I had to break some tough news to my three daughters yesterday.

For a quite a while now, we’ve been paying the girls a nominal amount of money by way of an allowance. For the most part it just gets credited to an app where I track how much money they’ve got and what they’d like to spend it on. We decided that this was the best approach since, if we just gave them cold hard cash, they had a tendency to blow the lot on sweets – which isn’t really the desired result.

Putting it all in an app (Roosterbank if you’re interested) works much better. Once their pocket-money builds up a bit it can be put towards a larger ticket item – whatever they want really. But at around £5 per week each, the totals do tend to rack up quite quickly. And increasingly we’ve come to realise that the girls now feel entitled to this money.

To make things worse, with the addition of a new dishwasher just before the Christmas holidays, we’ve automated our girls out of one of their main chores. Prior to getting the dishwasher we at least had some expectation that they would wash up occasionally.


And for the most part, badly.

But now they don’t even have to do that.

It was long overdue time to review our existing arrangement.

Entrepreneur 101

The girls and I were all feeling pretty relaxed and having a good time, eating lunch after an enjoyable visit to some of the local museums and art galleries. As I sat munching on my meatball sub, the girls started to outline some plans they had for a new business venture.

They intended to monetize their current dance moves in some manner that wasn’t very clear to me. I think they had visions of shaking their touches on the street and crowds flocking in droves to throw money at their feet.

To be fair, it’s not like they’re bad dancers. I just didn’t think this was a particularly great plan. It seemed like a teachable moment was on the cards.

I explained to them that in order for their entrepreneurial efforts to be successful, they needed to solve a problem of some sort. Ideally, a problem for mommy and daddy, since any future allowance would be tied to the successful delivery of some kind of useful service(s) rendered.

Cue sad faces.

And then some discussion about what kinds of services or products they can provide for mommy and daddy. Top of their list:

  • Dancing
  • Shows
  • Loom band accessories
  • Cleaning their own room

Unfortunately, I explained, we don’t really need those things. So I wouldn’t be prepared to pay any money for them. Unless they were exceptionally, amazingly good.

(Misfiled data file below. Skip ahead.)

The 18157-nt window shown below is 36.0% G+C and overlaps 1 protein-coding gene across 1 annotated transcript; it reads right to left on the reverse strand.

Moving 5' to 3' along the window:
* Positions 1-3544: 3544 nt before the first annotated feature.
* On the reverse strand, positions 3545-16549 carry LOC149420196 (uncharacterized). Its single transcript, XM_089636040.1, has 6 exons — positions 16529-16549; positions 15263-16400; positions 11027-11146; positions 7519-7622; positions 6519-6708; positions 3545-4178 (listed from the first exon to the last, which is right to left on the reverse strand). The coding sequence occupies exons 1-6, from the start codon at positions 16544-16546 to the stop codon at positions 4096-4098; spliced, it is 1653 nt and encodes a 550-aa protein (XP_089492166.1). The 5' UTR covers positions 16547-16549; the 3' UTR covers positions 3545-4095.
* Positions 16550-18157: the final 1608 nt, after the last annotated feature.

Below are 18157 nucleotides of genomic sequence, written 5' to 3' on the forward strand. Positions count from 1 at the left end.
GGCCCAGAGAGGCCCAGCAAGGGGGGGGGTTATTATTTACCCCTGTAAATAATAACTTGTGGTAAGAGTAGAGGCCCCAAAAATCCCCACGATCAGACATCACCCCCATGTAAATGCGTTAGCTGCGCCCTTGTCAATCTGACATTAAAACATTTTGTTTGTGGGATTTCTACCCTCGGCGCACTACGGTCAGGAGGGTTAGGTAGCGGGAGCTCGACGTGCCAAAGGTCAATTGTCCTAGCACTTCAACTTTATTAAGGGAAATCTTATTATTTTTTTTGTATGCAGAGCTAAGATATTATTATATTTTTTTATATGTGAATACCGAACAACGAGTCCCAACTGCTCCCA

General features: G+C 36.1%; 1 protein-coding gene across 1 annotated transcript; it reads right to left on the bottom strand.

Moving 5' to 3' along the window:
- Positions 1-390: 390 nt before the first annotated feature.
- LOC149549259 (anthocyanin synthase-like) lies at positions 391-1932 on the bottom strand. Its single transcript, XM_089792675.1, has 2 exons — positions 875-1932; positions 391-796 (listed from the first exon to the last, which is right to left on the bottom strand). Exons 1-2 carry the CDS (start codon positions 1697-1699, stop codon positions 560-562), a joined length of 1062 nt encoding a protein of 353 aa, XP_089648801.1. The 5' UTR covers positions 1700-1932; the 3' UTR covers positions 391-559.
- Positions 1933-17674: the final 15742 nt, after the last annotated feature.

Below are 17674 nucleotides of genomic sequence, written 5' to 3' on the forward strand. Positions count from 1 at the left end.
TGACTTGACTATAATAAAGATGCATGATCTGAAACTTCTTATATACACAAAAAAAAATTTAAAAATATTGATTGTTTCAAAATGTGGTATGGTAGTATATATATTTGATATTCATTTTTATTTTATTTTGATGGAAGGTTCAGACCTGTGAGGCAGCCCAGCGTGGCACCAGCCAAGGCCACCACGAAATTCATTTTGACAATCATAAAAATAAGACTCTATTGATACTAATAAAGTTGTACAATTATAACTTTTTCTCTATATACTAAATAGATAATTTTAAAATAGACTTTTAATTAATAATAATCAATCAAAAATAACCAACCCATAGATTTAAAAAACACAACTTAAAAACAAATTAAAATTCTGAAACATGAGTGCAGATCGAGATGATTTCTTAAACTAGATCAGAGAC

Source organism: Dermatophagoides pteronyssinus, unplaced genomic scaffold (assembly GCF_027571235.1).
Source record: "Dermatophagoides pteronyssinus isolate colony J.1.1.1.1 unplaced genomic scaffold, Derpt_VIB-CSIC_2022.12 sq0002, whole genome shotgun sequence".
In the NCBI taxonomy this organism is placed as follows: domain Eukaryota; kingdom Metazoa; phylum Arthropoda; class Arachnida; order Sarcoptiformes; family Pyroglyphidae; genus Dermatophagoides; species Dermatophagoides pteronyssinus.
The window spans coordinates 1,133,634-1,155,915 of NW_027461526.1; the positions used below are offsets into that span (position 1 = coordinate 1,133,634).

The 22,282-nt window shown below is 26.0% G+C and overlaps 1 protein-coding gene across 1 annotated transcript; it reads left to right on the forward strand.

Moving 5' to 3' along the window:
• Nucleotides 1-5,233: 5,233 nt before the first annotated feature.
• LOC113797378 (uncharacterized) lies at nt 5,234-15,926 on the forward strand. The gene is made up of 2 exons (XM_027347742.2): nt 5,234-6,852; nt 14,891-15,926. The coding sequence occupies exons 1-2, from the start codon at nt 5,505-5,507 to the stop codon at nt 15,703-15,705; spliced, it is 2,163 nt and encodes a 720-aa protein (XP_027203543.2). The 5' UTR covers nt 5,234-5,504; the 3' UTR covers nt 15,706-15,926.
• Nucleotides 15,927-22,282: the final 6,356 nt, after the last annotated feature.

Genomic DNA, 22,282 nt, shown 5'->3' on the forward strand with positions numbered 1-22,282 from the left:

Items on my list of stuff I would be prepared to pay for included:

  • Taking out rubbish
  • cleaning other areas of the house
  • Picking up rubbish in the garden
  • Cleaning the car

But the girls don’t want to do those things. They’re not fun.

Lessons not learnt

As a result, they’ll probably stay poor in the immediate future. Perhaps when they discover a powerful why, they’ll figure out some way of solving some of our problems, to generate the desired revenue.

In the meantime, there’s a few lessons here. I’m not sure the girls picked up on them though:

  • To create a lucrative business you need to solve a problem. It may be that the market doesn’t even know it has the problem yet, in which case you will need to convince them. But once you’ve done so, you need to solve it in order for your business to be successful.
  • Building a business isn’t always fun. But you’re not in it to do all the not-fun stuff yourself. I never said to the girls for example, that they couldn’t outsource the work. As the consumer of their services, I just want my problem solved. I don’t care how it gets solved.
  • If you’re going to try to sell an existing product into a crowded marketplace (dancing in their example above) – it needs to be super special. There needs to be some angle that sets it above and beyond what’s already out there. A unique selling point. Or superior service.

Their job, as budding entrepreneurs is to figure out some way of creating a happy customer. Mommy and I in this case – but hopeful a slightly larger demographic in the future. In order to do that, they need to stay focused on what constitutes value for their intended audience.

It’s all to easy for them, and for anyone starting out in business, to see the world as they’d like it be rather than as it is. Dancing versus taking out the trash, in this case.

How is it with your business? Are you solving an actual problem, or simply engaged in wishful thinking?

Please remember.

  1. Your vision is your permission.
  2. You are capable of your calling.
  3. You are much more powerful than you realise.
  4. Yes you can get everything you want.
  5. You are loved. You are enough. You are worthy. You deserve the very best of everything.


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Much Amazing Love 

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